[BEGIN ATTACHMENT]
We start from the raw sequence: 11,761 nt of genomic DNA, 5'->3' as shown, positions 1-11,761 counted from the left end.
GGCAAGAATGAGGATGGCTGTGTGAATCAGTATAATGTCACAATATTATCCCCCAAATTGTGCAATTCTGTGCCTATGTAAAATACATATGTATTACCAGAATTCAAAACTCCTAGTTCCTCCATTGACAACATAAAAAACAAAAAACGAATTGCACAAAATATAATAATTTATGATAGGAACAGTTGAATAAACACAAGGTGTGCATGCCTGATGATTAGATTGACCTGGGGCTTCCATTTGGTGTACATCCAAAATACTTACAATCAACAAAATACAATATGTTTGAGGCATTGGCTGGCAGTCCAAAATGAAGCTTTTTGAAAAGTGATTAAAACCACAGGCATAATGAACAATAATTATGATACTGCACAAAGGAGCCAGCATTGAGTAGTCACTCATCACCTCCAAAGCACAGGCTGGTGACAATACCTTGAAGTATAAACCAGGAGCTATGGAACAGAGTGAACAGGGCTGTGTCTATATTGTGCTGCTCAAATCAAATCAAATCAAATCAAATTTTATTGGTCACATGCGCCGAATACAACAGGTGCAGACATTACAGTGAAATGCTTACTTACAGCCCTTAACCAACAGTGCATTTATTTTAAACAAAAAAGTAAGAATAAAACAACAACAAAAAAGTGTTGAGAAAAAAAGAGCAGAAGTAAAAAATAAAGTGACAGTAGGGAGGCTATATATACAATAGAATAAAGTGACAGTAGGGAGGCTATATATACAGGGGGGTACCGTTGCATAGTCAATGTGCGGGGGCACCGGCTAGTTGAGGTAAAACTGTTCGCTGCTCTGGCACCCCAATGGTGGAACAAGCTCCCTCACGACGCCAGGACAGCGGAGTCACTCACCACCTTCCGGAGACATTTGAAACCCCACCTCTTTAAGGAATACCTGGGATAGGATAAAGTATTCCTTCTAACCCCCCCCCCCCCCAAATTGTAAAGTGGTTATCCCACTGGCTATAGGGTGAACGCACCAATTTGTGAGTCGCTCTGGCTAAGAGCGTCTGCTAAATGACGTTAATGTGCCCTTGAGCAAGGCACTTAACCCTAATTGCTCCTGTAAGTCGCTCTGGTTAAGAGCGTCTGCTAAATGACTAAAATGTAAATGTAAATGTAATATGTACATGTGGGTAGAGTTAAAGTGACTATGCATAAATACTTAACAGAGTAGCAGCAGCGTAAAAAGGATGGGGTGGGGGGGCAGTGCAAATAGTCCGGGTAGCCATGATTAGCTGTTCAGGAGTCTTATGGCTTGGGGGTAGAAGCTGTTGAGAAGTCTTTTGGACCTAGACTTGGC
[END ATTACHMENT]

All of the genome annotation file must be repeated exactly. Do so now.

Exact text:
We start from the raw sequence: 11,761 nt of genomic DNA, 5'->3' as shown, positions 1-11,761 counted from the left end.
GGCAAGAATGAGGATGGCTGTGTGAATCAGTATAATGTCACAATATTATCCCCCAAATTGTGCAATTCTGTGCCTATGTAAAATACATATGTATTACCAGAATTCAAAACTCCTAGTTCCTCCATTGACAACATAAAAAACAAAAAACGAATTGCACAAAATATAATAATTTATGATAGGAACAGTTGAATAAACACAAGGTGTGCATGCCTGATGATTAGATTGACCTGGGGCTTCCATTTGGTGTACATCCAAAATACTTACAATCAACAAAATACAATATGTTTGAGGCATTGGCTGGCAGTCCAAAATGAAGCTTTTTGAAAAGTGATTAAAACCACAGGCATAATGAACAATAATTATGATACTGCACAAAGGAGCCAGCATTGAGTAGTCACTCATCACCTCCAAAGCACAGGCTGGTGACAATACCTTGAAGTATAAACCAGGAGCTATGGAACAGAGTGAACAGGGCTGTGTCTATATTGTGCTGCTCAAATCAAATCAAATCAAATCAAATTTTATTGGTCACATGCGCCGAATACAACAGGTGCAGACATTACAGTGAAATGCTTACTTACAGCCCTTAACCAACAGTGCATTTATTTTAAACAAAAAAGTAAGAATAAAACAACAACAAAAAAGTGTTGAGAAAAAAAGAGCAGAAGTAAAAAATAAAGTGACAGTAGGGAGGCTATATATACAATAGAATAAAGTGACAGTAGGGAGGCTATATATACAGGGGGGTACCGTTGCATAGTCAATGTGCGGGGGCACCGGCTAGTTGAGGTAAAACTGTTCGCTGCTCTGGCACCCCAATGGTGGAACAAGCTCCCTCACGACGCCAGGACAGCGGAGTCACTCACCACCTTCCGGAGACATTTGAAACCCCACCTCTTTAAGGAATACCTGGGATAGGATAAAGTATTCCTTCTAACCCCCCCCCCCCCCAAATTGTAAAGTGGTTATCCCACTGGCTATAGGGTGAACGCACCAATTTGTGAGTCGCTCTGGCTAAGAGCGTCTGCTAAATGACGTTAATGTGCCCTTGAGCAAGGCACTTAACCCTAATTGCTCCTGTAAGTCGCTCTGGTTAAGAGCGTCTGCTAAATGACTAAAATGTAAATGTAAATGTAATATGTACATGTGGGTAGAGTTAAAGTGACTATGCATAAATACTTAACAGAGTAGCAGCAGCGTAAAAAGGATGGGGTGGGGGGGCAGTGCAAATAGTCCGGGTAGCCATGATTAGCTGTTCAGGAGTCTTATGGCTTGGGGGTAGAAGCTGTTGAGAAGTCTTTTGGACCTAGACTTGGC